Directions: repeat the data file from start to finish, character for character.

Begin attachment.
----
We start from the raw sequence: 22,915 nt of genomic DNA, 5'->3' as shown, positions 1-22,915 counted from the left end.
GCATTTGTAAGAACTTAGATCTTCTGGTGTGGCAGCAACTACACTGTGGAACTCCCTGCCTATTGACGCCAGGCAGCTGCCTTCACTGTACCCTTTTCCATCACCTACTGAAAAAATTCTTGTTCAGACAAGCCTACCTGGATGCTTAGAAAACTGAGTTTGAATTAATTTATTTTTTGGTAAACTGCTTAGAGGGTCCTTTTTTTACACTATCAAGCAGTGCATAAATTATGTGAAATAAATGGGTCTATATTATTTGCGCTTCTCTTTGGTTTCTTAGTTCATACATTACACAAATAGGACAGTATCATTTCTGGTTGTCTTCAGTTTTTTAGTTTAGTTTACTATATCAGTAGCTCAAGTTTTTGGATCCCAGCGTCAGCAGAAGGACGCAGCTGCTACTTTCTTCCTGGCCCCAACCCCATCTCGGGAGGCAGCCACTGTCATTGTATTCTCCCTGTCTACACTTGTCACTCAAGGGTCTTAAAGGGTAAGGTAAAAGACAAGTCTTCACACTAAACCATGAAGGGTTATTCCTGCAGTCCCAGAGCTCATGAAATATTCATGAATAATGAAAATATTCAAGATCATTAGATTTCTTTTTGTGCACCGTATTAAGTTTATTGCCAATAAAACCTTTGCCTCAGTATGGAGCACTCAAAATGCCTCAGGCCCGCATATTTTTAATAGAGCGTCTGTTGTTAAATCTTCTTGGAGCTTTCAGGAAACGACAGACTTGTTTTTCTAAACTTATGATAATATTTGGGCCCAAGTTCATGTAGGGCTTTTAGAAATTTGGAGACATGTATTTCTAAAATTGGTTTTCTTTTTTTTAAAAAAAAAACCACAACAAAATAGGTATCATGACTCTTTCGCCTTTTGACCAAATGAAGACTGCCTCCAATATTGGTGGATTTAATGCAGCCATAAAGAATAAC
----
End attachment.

We start from the raw sequence: 22,915 nt of genomic DNA, 5'->3' as shown, positions 1-22,915 counted from the left end.
GCATTTGTAAGAACTTAGATCTTCTGGTGTGGCAGCAACTACACTGTGGAACTCCCTGCCTATTGACGCCAGGCAGCTGCCTTCACTGTACCCTTTTCCATCACCTACTGAAAAAATTCTTGTTCAGACAAGCCTACCTGGATGCTTAGAAAACTGAGTTTGAATTAATTTATTTTTTGGTAAACTGCTTAGAGGGTCCTTTTTTTACACTATCAAGCAGTGCATAAATTATGTGAAATAAATGGGTCTATATTATTTGCGCTTCTCTTTGGTTTCTTAGTTCATACATTACACAAATAGGACAGTATCATTTCTGGTTGTCTTCAGTTTTTTAGTTTAGTTTACTATATCAGTAGCTCAAGTTTTTGGATCCCAGCGTCAGCAGAAGGACGCAGCTGCTACTTTCTTCCTGGCCCCAACCCCATCTCGGGAGGCAGCCACTGTCATTGTATTCTCCCTGTCTACACTTGTCACTCAAGGGTCTTAAAGGGTAAGGTAAAAGACAAGTCTTCACACTAAACCATGAAGGGTTATTCCTGCAGTCCCAGAGCTCATGAAATATTCATGAATAATGAAAATATTCAAGATCATTAGATTTCTTTTTGTGCACCGTATTAAGTTTATTGCCAATAAAACCTTTGCCTCAGTATGGAGCACTCAAAATGCCTCAGGCCCGCATATTTTTAATAGAGCGTCTGTTGTTAAATCTTCTTGGAGCTTTCAGGAAACGACAGACTTGTTTTTCTAAACTTATGATAATATTTGGGCCCAAGTTCATGTAGGGCTTTTAGAAATTTGGAGACATGTATTTCTAAAATTGGTTTTCTTTTTTTTAAAAAAAAAACCACAACAAAATAGGTATCATGACTCTTTCGCCTTTTGACCAAATGAAGACTGCCTCCAATATTGGTGGATTTAATGCAGCCATAAAGAATAAC